According to my friends who've clerked at smaller firms, they were given a lot more responsibility very early on (e.g. drafting summary judgment motions on the first day of their clerkships), but had less oversight and guidance from the assigning attorney. That appealed to their personality types, because they enjoy that sort of latitude. Whereas I liked having more structure and guidance, e.g. a formal assignment system for work (so that 10 attorneys can't pop into your office in one day and drop work in your lap), a lot of feedback while I was doing the work, and a formal evaluation (and meeting) at the end of each assignment, so that I could hear from the attorney directly what I did well on and what I could improve on next time. These formal (and informal) mentorship programs are standard at most big law firms for summer associates, junior associates, and even junior partners.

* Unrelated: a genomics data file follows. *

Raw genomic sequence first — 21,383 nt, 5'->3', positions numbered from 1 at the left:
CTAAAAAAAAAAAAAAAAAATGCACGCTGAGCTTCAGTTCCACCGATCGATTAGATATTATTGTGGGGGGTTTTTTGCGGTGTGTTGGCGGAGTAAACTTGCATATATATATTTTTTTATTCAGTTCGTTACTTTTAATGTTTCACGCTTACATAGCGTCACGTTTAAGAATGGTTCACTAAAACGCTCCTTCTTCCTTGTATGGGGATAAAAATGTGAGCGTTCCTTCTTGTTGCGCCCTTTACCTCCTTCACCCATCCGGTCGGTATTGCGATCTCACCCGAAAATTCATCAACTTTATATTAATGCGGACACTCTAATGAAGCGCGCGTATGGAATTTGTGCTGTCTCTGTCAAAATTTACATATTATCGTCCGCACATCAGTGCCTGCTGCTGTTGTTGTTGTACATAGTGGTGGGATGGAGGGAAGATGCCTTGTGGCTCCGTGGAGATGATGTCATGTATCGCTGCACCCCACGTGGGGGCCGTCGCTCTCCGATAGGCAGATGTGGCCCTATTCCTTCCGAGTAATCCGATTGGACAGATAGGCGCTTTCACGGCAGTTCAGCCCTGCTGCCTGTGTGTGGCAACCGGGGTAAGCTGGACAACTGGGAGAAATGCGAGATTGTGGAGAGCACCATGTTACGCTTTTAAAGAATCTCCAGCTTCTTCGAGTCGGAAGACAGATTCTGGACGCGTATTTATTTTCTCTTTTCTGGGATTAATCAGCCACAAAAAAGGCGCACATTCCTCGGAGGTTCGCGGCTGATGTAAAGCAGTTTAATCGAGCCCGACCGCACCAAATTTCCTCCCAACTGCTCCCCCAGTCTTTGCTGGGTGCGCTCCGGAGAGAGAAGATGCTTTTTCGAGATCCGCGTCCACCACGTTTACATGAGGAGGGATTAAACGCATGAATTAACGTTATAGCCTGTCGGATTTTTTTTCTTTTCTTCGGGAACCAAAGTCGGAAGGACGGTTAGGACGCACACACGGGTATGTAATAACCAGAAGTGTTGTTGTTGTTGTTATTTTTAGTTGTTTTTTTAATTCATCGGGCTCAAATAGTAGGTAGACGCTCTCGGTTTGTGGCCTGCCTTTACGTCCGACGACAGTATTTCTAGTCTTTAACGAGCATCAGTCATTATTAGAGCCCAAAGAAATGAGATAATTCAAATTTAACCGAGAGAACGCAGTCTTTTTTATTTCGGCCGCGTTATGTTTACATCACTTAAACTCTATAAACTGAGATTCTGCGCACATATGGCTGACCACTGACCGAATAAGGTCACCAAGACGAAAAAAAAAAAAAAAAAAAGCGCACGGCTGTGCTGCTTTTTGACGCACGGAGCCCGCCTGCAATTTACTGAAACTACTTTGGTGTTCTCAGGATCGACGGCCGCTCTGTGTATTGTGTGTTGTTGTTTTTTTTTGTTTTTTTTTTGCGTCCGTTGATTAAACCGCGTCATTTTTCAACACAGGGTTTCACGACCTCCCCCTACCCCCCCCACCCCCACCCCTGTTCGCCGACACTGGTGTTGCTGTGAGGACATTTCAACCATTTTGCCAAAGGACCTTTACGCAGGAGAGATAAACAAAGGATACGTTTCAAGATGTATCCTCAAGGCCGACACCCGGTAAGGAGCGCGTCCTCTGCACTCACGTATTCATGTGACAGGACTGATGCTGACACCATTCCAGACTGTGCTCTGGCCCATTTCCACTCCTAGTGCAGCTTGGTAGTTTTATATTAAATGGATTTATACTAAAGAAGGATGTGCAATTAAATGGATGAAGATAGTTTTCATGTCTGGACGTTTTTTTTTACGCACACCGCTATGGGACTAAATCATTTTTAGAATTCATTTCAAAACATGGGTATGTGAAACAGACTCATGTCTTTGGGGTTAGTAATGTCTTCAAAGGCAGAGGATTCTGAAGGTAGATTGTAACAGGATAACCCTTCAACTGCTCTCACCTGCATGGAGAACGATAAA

My friends at smaller firms said that they didn't have a formal work assignment, mentorship or evaluation program, and that the clerkship program wasn't organized like a larger law firm's. Again, that appeals to some personality types, but not to mine.

Oh, I forgot a big plus of working at a larger law firm: contracts with Westlaw and/or Lexis! I've heard from clerks at smaller firms that their firms can't afford unlimited access to either database, so they often have to do research on the free websites or in the books, except during that one free hour a week when the Lexis/Westlaw representative came to give them a free password. I wouldn't mind the free websites, but researching in the books or at the law library would not be fun.



I clerked at 3 different small firms and currently work at a midsize/boutique firm; I've experienced and/or heard of exactly zero occurences of few of the things you mention. Perhaps it's because there are so many small firms, or perhaps your friends coincidentally got the worst ones.

First, I've never heard of a small firm pressuring a new associate to work during bar review; if it happens, it's the sign of a bad firm.